A couple weeks ago, Sony announced that a remake of Demon’s Souls, the game that put From Software on the map, is being remade by Sony’s Japan Studio and Bluepoint Games, the team behind the Shadow of the Colossus remake from a couple years ago, as part of their big PlayStation 5 showcase. It’s been rumored for some time now, but seeing it be properly announced? Hell yeah! Being able to once again play Demon’s Souls as it was intended – with all the online features enabled – is an exciting prospect now that the original’s been offline for a couple years now. It’s a good opportunity for more people to discover where the Souls series got its start and see what a strange, fascinating game it is. But at the same time, I wish they would just port the original and bring it back online as well.
Demon’s Souls is a weird game. It’s clunky, esoteric, a bit janky, very unbalanced, and truly infuriating in some spots (losing half your total health while in soul form sucks, for instance). But it’s also an incredible game and groundbreaking for its time largely for its online features. It’s a rough game in many ways, one that lacks the sort of polish people expect from most big-budget games let alone From Software’s more recent works, but that’s part of the charm. It’s a game that probably should have only ever garnered a cult following but instead became a huge hit.
A remake stands to change that. By how much, who can say. But it’s certain to be a different game on the whole. That’s how remakes work after all. The new visual treatment will assuredly change the feel and atmosphere of each locale as demonstrated by some of the comparison shots flying around Twitter, whether for better or worse differs from person to person: I’m on the side that it’s definitely losing something, as the original had a look to it which helped greatly in establishing its identity. The understated score of the original might be replaced by more traditional orchestral arrangements like recent Souls games have. Some of the more annoying but intentional aspects such as encumbrance and no renewable healing sources — you only had limited use healing items in Demon’s Souls — could very well be changed too.
As much as I would love them to just keep everything intact – like how ridiculously overpowered magic is or how bullshit the scraping spear, a weapon that eats through your equipment’s durability on each hit with alarming speed, is as a concept – it’s likely that stuff will be removed to smooth out those rough edges. I’d like to think it won’t – and Bluepoint’s work on the Shadow of the Colossus remake suggests they’ll probably avoid any major gameplay changes – but anything goes. And that’s fine! Not much point in doing a full remake if some things aren’t changing. It’s part of what makes remakes fascinating. They’re a chance to reexamine and alter parts of a work or reinterpret it entirely. But again, it makes me wish the original would be brought back online too.
Videogames have a terrible track record when it comes to preservation. For as much as ports and remasters of older games have become common over the past decade, there’s still literal tons of games that remain inaccessible or entirely unplayable due to any number of reasons. Lost source code, copyright entanglements or licensing issues – you name it. Remakes are one way to combat that, in specific cases, but even those that do nothing more than slap a new coat of paint over the original games are still effectively replacements for the older versions rather than proper archival efforts because they’re still technically a new interpretation of the work.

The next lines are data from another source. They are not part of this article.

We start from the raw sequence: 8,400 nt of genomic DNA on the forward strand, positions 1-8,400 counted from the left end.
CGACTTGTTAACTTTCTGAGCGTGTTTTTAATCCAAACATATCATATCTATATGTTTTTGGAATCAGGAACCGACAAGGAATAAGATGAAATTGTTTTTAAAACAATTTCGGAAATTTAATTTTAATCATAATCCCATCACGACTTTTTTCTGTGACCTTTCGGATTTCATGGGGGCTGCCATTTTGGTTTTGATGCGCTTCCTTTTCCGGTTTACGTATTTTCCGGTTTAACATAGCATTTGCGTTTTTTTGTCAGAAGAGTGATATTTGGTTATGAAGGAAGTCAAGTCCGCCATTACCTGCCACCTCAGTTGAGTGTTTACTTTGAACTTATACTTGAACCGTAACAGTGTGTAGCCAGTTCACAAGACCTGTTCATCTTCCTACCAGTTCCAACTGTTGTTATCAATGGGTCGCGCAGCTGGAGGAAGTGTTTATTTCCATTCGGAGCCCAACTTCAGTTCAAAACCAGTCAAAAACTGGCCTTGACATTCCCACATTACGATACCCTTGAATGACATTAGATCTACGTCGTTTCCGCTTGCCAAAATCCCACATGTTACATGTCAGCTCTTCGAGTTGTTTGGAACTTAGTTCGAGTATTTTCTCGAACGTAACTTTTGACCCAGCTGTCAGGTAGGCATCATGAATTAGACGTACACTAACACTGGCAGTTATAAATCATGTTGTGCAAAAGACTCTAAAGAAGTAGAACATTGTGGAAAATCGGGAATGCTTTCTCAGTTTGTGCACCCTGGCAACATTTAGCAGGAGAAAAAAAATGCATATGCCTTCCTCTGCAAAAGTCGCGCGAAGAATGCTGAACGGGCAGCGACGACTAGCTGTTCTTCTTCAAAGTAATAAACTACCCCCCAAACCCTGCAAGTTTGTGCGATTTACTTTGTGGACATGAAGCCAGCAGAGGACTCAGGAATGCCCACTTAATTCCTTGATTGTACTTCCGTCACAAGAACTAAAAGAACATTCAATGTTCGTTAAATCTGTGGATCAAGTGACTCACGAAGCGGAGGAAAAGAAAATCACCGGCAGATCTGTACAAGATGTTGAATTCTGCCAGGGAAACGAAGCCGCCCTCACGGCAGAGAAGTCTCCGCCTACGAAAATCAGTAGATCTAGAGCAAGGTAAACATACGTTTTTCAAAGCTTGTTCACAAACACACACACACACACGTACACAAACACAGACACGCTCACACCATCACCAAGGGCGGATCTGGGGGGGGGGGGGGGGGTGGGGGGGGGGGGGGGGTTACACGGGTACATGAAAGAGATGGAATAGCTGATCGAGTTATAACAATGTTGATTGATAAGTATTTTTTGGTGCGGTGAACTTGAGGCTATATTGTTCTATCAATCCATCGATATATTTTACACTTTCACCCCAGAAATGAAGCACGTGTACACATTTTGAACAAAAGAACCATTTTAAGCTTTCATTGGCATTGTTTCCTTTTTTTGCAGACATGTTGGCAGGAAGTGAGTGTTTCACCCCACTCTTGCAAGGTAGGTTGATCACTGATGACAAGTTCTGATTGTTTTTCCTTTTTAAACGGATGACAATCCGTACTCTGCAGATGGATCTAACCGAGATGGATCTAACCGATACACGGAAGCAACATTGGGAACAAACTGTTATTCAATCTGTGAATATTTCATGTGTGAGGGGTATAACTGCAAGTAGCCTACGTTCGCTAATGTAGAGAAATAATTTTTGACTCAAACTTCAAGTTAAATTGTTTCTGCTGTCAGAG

ROMs then are still our best bet at seeing games in their original form in a (mostly) easily accessible way. But the legal grey area means they’re always one threat of lawsuit away from disappearing. PS3 emulation has been coming along nicely, and some people are even setting up private servers for Demon’s Souls so that it may still live on, but there’s nothing to suggest those projects can’t be easily shut down should Sony suddenly decide to do so. In such an event, the only way to play the original would be to track down a PS3 and a copy of the game, which is a big ask just to play one game. Obviously full backward compatibility would be an easy solution, but that’s a whole other matter entirely with its own set of challenges.
In an ideal world, a remake of a game would always be accompanied by a port of the original so as to allow the two to exist in conversation with each other, to see how both differ and why. Final Fantasy VII is able to do this because the original game has been ported to all manner of platforms, allowing it to act as a good companion piece to Remake (or vice versa). Granted, Final Fantasy VII Remake is a unique case since it is a very referential, metatextual work that assumes some level of familiarity with the source material, but still. It’s not hard to see how the conversations around it would have been different had the original game not been widely available.
Remakes are always at their best when the originals can exist alongside them. While the PS3 version of Demon’s Souls isn’t in any danger of vanishing yet, that we have a remake coming without any signs of the original being preserved in any official capacity is disappointing. With the PS3 out of production since 2017, it’s hard to say how long PS3 games will still be listed on the PlayStation Store. Once that happens, it’ll be a lot harder to obtain outside of ROMs or trying the PlayStation Now version if you’re lucky enough to have really, really good internet speeds (provided it isn’t de-listed there or the service itself suddenly shuts down one day). Given how much of an impact Demon’s Souls made, it being properly preserved is the least it deserves.